Which brings me to my last and always red folder with a banner printed across it, Rejected! What is an expired listing? It is a listing that was offered on the market, it was seen by the public and rejected. They did not buy it because the price was out of line with the market. Rejected or expired listings set a ceiling on valuation. One must reason, if we have three or more expired listings at a certain asking price range, then we cannot list at that range. I emphasize that powerful word, “rejected” as that is your and our seller’s future if you take an overpriced listing.

In my classes I show Realtors how to establish their hourly rate. We estimate the time that goes into preparing for a proper presentation, for attending a presentation and then the hours that one works during the listing period on that property. Most attendees in my seminars end up with figures from a low of $1,000 to $3,000. In my own case, I estimate that I invest about $2,000 per listing. Knowing what it costs is paramount to establishing not only our worth but our costs.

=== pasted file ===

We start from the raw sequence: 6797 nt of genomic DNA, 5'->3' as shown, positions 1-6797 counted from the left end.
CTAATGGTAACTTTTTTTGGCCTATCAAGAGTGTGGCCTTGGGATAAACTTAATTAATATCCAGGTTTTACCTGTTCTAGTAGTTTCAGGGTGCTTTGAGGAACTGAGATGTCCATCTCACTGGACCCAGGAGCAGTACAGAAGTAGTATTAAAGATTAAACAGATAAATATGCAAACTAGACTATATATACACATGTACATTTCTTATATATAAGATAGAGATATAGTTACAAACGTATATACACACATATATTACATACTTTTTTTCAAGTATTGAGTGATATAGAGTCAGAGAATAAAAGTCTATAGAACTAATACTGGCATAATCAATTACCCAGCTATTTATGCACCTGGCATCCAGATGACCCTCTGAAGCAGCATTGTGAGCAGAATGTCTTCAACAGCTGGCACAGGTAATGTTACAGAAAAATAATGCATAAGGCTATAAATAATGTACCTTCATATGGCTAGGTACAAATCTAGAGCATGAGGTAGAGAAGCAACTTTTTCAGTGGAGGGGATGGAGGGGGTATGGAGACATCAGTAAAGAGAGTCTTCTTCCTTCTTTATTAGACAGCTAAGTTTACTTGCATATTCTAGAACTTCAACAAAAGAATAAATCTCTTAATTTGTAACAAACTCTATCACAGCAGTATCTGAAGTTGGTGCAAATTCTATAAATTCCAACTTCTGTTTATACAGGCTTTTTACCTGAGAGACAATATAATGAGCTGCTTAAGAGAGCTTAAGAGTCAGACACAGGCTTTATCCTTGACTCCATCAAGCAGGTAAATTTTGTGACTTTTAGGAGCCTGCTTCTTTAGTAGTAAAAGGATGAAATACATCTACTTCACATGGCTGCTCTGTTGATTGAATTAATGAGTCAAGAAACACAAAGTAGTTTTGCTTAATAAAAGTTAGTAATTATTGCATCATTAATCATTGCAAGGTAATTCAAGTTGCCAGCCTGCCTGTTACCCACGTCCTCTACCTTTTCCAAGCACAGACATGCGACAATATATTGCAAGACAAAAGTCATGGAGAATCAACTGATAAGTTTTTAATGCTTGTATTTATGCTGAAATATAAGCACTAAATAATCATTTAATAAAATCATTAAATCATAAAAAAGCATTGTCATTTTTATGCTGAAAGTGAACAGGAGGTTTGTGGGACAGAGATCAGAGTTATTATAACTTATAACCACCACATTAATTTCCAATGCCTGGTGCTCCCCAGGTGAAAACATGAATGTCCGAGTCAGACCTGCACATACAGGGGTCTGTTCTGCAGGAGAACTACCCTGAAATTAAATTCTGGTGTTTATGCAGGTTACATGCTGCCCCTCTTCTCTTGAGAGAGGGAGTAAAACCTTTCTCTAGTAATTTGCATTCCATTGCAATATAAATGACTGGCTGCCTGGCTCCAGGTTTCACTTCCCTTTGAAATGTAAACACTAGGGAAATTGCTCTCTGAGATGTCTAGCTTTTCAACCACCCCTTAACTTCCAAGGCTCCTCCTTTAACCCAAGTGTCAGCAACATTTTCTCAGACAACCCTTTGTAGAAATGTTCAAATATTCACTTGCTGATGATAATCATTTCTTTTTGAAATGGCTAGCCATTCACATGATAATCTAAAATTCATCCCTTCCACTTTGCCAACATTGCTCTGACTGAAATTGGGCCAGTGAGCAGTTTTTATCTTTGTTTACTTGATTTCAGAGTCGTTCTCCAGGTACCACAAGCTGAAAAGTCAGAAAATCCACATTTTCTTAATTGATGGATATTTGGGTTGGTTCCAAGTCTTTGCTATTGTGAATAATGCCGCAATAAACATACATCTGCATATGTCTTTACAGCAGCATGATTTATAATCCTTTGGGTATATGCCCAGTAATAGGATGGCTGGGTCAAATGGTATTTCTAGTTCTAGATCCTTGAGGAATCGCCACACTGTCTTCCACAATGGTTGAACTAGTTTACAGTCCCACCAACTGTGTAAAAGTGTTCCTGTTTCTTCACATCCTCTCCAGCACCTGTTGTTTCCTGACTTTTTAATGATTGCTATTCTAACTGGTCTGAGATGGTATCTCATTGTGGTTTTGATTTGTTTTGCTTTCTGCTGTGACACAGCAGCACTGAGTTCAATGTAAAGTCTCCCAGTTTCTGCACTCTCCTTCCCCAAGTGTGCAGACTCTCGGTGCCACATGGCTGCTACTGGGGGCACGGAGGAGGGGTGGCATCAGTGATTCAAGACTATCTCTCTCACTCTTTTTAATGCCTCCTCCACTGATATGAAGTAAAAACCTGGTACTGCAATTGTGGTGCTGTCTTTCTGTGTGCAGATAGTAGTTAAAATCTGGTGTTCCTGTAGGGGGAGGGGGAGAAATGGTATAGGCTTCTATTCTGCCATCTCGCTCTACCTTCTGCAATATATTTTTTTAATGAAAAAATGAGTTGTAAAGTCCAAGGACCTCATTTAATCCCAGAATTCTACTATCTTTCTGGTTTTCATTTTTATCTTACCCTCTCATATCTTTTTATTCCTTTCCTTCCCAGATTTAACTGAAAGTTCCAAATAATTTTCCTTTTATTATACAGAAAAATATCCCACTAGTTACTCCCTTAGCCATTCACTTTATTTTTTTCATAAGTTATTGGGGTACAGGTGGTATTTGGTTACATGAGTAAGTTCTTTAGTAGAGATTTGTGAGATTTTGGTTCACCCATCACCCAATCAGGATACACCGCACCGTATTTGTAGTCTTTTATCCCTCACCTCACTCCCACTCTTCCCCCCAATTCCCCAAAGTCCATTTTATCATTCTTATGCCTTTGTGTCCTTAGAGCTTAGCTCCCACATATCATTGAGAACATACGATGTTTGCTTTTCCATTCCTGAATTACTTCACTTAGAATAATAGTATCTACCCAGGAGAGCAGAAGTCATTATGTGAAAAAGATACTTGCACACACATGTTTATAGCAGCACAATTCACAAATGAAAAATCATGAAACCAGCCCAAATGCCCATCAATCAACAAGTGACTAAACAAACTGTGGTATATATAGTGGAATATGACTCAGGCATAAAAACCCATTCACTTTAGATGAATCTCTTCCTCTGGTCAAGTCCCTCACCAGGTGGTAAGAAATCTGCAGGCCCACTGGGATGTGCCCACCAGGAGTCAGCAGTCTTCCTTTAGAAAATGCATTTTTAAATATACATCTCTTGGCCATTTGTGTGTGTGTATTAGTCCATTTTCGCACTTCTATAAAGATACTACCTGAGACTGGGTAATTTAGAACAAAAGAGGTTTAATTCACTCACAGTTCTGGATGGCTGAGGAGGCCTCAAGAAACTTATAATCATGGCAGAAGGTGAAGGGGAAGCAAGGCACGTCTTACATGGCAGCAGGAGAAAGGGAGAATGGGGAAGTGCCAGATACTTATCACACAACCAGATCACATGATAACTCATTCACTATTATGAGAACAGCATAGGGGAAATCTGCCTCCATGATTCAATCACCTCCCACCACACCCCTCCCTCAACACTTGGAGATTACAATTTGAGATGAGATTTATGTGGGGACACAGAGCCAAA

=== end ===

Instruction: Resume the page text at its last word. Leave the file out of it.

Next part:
If a listing costs you at least $1,000 and it expires, not only have you wasted time, you may as well have burned a pile of $5 and $10 bills. Just poured kerosene on the bills and tossed in a match. That makes no sense. A sold listing gives us bragging rights. Our SOLD banner rides high on the sign post and we send out printed material promoting that sale. We celebrate and high five. But have a listing expire and we slink into the night. We failed our clients and ourselves and lost money. It does not help our confidence either.

To recap, use three folders: Competition, Historic and Rejected. Have those words printed neatly on the covers of each folder. Ensure that the Rejected is a red folder.